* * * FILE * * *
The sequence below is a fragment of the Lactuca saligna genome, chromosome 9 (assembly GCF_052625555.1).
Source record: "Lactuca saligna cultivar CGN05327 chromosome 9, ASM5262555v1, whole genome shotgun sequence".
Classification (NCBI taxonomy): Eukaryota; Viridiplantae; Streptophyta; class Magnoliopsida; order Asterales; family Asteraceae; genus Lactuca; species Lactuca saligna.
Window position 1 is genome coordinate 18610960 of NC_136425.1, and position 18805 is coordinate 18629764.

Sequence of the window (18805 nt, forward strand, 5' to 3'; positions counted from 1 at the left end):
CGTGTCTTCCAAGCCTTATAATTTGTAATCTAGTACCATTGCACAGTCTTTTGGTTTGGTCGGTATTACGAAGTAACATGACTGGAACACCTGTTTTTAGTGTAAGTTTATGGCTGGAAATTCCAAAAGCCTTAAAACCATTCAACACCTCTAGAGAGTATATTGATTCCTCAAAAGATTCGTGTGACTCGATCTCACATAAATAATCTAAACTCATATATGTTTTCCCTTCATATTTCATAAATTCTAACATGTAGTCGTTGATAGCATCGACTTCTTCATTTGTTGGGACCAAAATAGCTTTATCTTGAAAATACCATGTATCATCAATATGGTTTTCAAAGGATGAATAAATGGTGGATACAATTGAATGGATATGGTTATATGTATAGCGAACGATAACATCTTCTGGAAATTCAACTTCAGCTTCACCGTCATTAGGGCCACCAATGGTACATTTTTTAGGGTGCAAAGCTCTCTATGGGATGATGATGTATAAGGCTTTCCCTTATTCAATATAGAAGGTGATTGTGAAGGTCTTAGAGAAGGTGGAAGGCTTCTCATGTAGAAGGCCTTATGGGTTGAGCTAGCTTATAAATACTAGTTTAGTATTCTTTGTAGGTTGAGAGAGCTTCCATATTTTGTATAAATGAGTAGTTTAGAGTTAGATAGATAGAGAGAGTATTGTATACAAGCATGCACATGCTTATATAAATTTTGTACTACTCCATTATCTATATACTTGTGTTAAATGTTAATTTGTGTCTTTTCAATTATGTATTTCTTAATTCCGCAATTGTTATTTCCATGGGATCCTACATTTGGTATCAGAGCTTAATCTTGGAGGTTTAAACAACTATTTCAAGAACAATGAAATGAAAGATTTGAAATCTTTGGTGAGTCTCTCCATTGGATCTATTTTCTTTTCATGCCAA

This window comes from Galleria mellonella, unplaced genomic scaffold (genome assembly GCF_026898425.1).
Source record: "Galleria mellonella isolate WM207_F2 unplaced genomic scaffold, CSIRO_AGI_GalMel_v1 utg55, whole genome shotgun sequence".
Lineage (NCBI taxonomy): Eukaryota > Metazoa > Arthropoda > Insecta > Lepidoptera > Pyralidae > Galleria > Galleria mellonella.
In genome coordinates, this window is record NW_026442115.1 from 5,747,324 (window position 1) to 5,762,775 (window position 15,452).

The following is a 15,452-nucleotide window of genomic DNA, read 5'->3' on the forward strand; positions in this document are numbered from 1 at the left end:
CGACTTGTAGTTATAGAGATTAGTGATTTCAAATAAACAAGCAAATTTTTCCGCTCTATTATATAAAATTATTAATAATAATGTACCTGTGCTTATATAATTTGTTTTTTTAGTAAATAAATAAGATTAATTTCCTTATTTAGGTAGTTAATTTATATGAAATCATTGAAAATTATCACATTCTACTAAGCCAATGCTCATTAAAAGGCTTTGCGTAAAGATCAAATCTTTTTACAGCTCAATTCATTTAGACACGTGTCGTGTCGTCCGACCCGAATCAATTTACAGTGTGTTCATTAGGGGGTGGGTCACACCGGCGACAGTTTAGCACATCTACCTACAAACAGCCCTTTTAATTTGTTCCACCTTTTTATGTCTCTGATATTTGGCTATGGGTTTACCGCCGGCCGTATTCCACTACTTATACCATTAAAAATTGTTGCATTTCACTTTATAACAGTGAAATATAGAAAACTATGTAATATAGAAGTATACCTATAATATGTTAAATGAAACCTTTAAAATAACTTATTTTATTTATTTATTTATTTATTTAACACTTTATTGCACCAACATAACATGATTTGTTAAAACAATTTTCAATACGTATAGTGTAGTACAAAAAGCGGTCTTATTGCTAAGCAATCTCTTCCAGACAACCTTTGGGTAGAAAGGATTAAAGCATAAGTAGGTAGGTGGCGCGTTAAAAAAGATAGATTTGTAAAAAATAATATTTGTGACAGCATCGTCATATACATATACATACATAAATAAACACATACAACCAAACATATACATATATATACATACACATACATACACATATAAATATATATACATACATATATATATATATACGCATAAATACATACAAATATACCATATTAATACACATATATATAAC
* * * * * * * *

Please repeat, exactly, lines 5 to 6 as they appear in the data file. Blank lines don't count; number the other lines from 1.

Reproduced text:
Sequence of the window (18805 nt, forward strand, 5' to 3'; positions counted from 1 at the left end):
CGTGTCTTCCAAGCCTTATAATTTGTAATCTAGTACCATTGCACAGTCTTTTGGTTTGGTCGGTATTACGAAGTAACATGACTGGAACACCTGTTTTTAGTGTAAGTTTATGGCTGGAAATTCCAAAAGCCTTAAAACCATTCAACACCTCTAGAGAGTATATTGATTCCTCAAAAGATTCGTGTGACTCGATCTCACATAAATAATCTAAACTCATATATGTTTTCCCTTCATATTTCATAAATTCTAACATGTAGTCGTTGATAGCATCGACTTCTTCATTTGTTGGGACCAAAATAGCTTTATCTTGAAAATACCATGTATCATCAATATGGTTTTCAAAGGATGAATAAATGGTGGATACAATTGAATGGATATGGTTATATGTATAGCGAACGATAACATCTTCTGGAAATTCAACTTCAGCTTCACCGTCATTAGGGCCACCAATGGTACATTTTTTAGGGTGCAAAGCTCTCTATGGGATGATGATGTATAAGGCTTTCCCTTATTCAATATAGAAGGTGATTGTGAAGGTCTTAGAGAAGGTGGAAGGCTTCTCATGTAGAAGGCCTTATGGGTTGAGCTAGCTTATAAATACTAGTTTAGTATTCTTTGTAGGTTGAGAGAGCTTCCATATTTTGTATAAATGAGTAGTTTAGAGTTAGATAGATAGAGAGAGTATTGTATACAAGCATGCACATGCTTATATAAATTTTGTACTACTCCATTATCTATATACTTGTGTTAAATGTTAATTTGTGTCTTTTCAATTATGTATTTCTTAATTCCGCAATTGTTATTTCCATGGGATCCTACATTTGGTATCAGAGCTTAATCTTGGAGGTTTAAACAACTATTTCAAGAACAATGAAATGAAAGATTTGAAATCTTTGGTGAGTCTCTCCATTGGATCTATTTTCTTTTCATGCCAA